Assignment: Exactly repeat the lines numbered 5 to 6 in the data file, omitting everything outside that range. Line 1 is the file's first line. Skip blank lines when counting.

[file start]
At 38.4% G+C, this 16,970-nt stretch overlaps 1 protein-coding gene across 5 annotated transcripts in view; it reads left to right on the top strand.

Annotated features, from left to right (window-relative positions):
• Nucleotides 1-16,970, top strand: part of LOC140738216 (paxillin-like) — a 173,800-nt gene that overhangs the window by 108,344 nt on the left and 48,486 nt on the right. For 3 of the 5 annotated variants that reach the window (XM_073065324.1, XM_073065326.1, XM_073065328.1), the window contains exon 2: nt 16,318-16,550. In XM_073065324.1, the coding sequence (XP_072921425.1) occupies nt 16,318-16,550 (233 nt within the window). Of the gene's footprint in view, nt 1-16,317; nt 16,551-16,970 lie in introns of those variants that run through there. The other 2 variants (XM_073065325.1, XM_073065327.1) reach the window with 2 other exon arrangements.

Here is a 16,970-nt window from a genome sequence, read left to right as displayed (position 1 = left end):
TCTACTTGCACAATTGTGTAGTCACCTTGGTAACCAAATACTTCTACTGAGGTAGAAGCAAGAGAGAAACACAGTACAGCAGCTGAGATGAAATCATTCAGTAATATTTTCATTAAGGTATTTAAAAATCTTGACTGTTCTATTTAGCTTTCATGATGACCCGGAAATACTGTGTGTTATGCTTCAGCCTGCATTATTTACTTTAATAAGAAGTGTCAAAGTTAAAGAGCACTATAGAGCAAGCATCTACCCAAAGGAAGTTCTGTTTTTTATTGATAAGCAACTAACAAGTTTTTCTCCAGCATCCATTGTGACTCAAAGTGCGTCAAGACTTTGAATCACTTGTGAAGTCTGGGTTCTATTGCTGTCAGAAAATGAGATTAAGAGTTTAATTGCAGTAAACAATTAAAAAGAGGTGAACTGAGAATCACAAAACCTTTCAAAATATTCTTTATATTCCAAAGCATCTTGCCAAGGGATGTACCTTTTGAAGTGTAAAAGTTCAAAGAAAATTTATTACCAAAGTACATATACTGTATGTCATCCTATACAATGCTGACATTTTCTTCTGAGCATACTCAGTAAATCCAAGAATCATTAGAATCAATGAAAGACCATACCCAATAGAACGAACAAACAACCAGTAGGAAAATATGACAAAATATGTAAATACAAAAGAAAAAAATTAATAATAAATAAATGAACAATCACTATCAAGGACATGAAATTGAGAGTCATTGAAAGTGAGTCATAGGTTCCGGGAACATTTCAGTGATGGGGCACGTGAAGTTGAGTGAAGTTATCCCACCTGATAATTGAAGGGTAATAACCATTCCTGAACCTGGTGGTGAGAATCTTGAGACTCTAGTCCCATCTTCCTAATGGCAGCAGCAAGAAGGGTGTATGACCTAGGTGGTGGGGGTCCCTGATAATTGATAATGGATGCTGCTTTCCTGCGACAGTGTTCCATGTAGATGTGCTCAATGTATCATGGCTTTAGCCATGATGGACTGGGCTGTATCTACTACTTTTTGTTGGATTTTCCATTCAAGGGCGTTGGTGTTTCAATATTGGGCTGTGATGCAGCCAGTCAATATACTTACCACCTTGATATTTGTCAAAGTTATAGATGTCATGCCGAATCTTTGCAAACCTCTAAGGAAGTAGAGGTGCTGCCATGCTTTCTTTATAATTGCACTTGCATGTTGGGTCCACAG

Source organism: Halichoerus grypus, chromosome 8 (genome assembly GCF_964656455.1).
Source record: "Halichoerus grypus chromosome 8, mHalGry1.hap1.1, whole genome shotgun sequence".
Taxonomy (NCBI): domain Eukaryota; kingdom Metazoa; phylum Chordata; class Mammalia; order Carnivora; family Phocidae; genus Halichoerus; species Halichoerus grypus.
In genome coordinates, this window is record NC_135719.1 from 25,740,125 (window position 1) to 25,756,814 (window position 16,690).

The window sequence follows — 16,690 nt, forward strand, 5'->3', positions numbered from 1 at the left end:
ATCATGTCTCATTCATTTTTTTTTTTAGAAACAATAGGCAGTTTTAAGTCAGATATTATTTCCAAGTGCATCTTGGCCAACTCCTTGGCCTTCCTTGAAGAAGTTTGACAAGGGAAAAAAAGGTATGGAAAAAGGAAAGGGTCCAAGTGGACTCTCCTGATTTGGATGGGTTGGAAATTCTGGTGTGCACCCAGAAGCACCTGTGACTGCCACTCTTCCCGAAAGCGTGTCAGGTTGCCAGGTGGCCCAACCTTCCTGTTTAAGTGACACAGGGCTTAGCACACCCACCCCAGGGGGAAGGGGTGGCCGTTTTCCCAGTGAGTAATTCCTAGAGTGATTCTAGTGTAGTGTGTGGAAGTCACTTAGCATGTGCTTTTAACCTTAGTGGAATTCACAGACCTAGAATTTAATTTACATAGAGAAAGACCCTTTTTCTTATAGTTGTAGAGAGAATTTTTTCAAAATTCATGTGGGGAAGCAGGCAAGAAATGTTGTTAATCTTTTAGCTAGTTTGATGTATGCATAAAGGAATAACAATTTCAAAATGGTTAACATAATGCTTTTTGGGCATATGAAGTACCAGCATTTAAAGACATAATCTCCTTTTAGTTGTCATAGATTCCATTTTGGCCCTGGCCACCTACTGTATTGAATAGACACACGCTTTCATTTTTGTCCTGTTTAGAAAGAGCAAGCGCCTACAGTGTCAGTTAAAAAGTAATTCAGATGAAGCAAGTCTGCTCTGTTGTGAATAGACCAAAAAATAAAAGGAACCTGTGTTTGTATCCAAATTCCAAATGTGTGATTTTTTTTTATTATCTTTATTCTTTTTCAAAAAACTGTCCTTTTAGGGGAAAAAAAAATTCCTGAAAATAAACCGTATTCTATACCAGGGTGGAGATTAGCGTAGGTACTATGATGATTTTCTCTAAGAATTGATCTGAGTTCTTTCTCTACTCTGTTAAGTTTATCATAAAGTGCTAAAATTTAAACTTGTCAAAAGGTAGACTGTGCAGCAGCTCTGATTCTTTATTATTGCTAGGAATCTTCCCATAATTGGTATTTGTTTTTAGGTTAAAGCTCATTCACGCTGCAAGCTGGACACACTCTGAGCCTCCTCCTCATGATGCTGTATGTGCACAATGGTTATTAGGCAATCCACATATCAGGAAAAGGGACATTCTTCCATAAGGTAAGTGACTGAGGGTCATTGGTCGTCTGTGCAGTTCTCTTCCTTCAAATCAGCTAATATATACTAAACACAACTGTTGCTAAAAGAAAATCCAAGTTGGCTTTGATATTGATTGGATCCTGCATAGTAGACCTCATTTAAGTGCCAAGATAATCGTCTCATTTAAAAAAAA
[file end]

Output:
TCTACTTGCACAATTGTGTAGTCACCTTGGTAACCAAATACTTCTACTGAGGTAGAAGCAAGAGAGAAACACAGTACAGCAGCTGAGATGAAATCATTCAGTAATATTTTCATTAAGGTATTTAAAAATCTTGACTGTTCTATTTAGCTTTCATGATGACCCGGAAATACTGTGTGTTATGCTTCAGCCTGCATTATTTACTTTAATAAGAAGTGTCAAAGTTAAAGAGCACTATAGAGCAAGCATCTACCCAAAGGAAGTTCTGTTTTTTATTGATAAGCAACTAACAAGTTTTTCTCCAGCATCCATTGTGACTCAAAGTGCGTCAAGACTTTGAATCACTTGTGAAGTCTGGGTTCTATTGCTGTCAGAAAATGAGATTAAGAGTTTAATTGCAGTAAACAATTAAAAAGAGGTGAACTGAGAATCACAAAACCTTTCAAAATATTCTTTATATTCCAAAGCATCTTGCCAAGGGATGTACCTTTTGAAGTGTAAAAGTTCAAAGAAAATTTATTACCAAAGTACATATACTGTATGTCATCCTATACAATGCTGACATTTTCTTCTGAGCATACTCAGTAAATCCAAGAATCATTAGAATCAATGAAAGACCATACCCAATAGAACGAACAAACAACCAGTAGGAAAATATGACAAAATATGTAAATACAAAAGAAAAAAATTAATAATAAATAAATGAACAATCACTATCAAGGACATGAAATTGAGAGTCATTGAAAGTGAGTCATAGGTTCCGGGAACATTTCAGTGATGGGGCACGTGAAGTTGAGTGAAGTTATCCCACCTGATAATTGAAGGGTAATAACCATTCCTGAACCTGGTGGTGAGAATCTTGAGACTCTAGTCCCATCTTCCTAATGGCAGCAGCAAGAAGGGTGTATGACCTAGGTGGTGGGGGTCCCTGATAATTGATAATGGATGCTGCTTTCCTGCGACAGTGTTCCATGTAGATGTGCTCAATGTATCATGGCTTTAGCCATGATGGACTGGGCTGTATCTACTACTTTTTGTTGGATTTTCCATTCAAGGGCGTTGGTGTTTCAATATTGGGCTGTGATGCAGCCAGTCAATATACTTACCACCTTGATATTTGTCAAAGTTATAGATGTCATGCCGAATCTTTGCAAACCTCTAAGGAAGTAGAGGTGCTGCCATGCTTTCTTTATAATTGCACTTGCATGTTGGGTCCACAG

Source organism: Halichoerus grypus, chromosome 8 (genome assembly GCF_964656455.1).